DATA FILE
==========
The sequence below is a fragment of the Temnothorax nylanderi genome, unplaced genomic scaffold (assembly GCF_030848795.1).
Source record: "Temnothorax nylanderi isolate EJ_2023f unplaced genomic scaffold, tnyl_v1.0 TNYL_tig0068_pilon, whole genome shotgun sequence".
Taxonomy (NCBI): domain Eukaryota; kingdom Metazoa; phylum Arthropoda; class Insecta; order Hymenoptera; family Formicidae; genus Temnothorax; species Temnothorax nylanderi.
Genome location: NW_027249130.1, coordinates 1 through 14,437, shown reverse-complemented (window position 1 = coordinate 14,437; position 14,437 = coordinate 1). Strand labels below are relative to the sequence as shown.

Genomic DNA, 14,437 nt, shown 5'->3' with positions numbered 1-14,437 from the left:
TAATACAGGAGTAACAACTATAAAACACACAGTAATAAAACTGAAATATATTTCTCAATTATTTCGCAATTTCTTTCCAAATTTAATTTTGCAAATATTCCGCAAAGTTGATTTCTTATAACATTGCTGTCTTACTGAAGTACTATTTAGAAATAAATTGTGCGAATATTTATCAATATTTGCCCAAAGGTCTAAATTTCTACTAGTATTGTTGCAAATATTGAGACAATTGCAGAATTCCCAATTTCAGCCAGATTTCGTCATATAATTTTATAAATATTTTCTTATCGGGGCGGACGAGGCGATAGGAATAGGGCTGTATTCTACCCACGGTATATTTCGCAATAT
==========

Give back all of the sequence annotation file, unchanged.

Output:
The sequence below is a fragment of the Temnothorax nylanderi genome, unplaced genomic scaffold (assembly GCF_030848795.1).
Source record: "Temnothorax nylanderi isolate EJ_2023f unplaced genomic scaffold, tnyl_v1.0 TNYL_tig0068_pilon, whole genome shotgun sequence".
Taxonomy (NCBI): domain Eukaryota; kingdom Metazoa; phylum Arthropoda; class Insecta; order Hymenoptera; family Formicidae; genus Temnothorax; species Temnothorax nylanderi.
Genome location: NW_027249130.1, coordinates 1 through 14,437, shown reverse-complemented (window position 1 = coordinate 14,437; position 14,437 = coordinate 1). Strand labels below are relative to the sequence as shown.

Genomic DNA, 14,437 nt, shown 5'->3' with positions numbered 1-14,437 from the left:
TAATACAGGAGTAACAACTATAAAACACACAGTAATAAAACTGAAATATATTTCTCAATTATTTCGCAATTTCTTTCCAAATTTAATTTTGCAAATATTCCGCAAAGTTGATTTCTTATAACATTGCTGTCTTACTGAAGTACTATTTAGAAATAAATTGTGCGAATATTTATCAATATTTGCCCAAAGGTCTAAATTTCTACTAGTATTGTTGCAAATATTGAGACAATTGCAGAATTCCCAATTTCAGCCAGATTTCGTCATATAATTTTATAAATATTTTCTTATCGGGGCGGACGAGGCGATAGGAATAGGGCTGTATTCTACCCACGGTATATTTCGCAATAT